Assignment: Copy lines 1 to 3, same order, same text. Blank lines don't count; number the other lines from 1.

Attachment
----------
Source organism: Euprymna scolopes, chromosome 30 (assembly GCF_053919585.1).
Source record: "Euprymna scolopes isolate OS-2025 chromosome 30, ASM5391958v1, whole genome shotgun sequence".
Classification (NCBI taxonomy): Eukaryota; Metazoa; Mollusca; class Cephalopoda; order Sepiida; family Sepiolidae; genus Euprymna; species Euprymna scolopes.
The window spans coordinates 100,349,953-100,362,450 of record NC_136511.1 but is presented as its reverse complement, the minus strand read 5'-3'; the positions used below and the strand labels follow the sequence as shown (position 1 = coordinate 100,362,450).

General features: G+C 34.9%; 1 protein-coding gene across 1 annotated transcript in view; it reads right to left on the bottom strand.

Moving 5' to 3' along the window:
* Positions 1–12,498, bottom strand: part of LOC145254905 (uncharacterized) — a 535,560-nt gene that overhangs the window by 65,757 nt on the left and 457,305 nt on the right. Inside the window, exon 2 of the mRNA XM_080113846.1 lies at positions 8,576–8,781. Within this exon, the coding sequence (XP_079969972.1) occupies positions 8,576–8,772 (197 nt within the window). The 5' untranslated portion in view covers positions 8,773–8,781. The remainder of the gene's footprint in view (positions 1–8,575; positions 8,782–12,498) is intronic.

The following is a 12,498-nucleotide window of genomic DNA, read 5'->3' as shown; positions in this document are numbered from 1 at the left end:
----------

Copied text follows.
Source organism: Euprymna scolopes, chromosome 30 (assembly GCF_053919585.1).
Source record: "Euprymna scolopes isolate OS-2025 chromosome 30, ASM5391958v1, whole genome shotgun sequence".
Classification (NCBI taxonomy): Eukaryota; Metazoa; Mollusca; class Cephalopoda; order Sepiida; family Sepiolidae; genus Euprymna; species Euprymna scolopes.